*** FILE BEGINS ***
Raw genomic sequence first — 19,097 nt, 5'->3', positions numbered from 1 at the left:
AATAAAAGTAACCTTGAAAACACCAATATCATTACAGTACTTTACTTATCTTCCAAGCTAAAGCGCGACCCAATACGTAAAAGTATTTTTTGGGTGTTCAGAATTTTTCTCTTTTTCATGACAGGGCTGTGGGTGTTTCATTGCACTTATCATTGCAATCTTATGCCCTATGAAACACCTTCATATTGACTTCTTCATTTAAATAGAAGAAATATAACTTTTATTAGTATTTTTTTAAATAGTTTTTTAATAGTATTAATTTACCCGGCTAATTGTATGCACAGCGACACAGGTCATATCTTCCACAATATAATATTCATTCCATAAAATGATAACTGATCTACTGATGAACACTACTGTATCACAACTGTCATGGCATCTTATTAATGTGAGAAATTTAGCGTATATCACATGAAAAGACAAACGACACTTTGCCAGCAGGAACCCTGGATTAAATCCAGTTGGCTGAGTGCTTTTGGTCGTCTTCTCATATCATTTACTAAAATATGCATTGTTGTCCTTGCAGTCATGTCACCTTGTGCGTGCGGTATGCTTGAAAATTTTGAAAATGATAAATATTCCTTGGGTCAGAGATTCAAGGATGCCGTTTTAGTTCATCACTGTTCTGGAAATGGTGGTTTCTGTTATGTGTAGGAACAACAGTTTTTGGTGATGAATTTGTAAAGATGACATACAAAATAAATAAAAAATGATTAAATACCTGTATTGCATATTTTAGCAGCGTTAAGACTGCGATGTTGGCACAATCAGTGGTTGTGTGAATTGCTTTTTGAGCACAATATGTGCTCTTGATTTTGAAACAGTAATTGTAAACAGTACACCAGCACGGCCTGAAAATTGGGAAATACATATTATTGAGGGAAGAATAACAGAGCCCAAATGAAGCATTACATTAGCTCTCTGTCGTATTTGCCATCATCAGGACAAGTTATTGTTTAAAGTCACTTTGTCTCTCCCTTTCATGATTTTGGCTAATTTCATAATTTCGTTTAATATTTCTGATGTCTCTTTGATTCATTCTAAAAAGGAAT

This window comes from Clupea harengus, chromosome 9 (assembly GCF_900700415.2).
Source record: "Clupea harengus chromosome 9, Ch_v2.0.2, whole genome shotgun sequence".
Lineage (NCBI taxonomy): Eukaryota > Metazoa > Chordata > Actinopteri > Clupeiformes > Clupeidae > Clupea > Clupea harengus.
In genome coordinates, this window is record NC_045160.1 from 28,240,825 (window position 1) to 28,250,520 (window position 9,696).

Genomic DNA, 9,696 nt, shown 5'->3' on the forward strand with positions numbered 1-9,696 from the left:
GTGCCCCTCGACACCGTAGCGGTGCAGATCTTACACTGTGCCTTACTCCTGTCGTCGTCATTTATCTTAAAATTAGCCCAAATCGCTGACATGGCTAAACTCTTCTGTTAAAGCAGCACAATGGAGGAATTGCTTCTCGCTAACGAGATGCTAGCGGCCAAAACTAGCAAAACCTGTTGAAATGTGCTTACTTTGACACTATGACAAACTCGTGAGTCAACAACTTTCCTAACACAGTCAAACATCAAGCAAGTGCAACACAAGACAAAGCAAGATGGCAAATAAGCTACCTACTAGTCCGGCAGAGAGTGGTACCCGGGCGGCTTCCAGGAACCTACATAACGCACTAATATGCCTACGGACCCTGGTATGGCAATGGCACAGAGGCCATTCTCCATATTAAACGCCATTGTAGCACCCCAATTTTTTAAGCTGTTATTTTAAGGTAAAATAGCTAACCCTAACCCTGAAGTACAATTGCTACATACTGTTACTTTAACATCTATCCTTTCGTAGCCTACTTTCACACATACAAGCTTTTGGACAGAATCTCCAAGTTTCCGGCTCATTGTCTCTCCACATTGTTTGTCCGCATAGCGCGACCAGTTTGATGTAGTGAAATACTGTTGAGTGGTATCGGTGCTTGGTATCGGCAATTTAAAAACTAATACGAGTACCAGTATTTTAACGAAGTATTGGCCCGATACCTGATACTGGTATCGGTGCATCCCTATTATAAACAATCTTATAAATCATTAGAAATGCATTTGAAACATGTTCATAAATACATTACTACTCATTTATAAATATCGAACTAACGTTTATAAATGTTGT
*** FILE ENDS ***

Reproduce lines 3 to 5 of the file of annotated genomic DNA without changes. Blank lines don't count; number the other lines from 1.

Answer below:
This window comes from Clupea harengus, chromosome 9 (assembly GCF_900700415.2).
Source record: "Clupea harengus chromosome 9, Ch_v2.0.2, whole genome shotgun sequence".
Lineage (NCBI taxonomy): Eukaryota > Metazoa > Chordata > Actinopteri > Clupeiformes > Clupeidae > Clupea > Clupea harengus.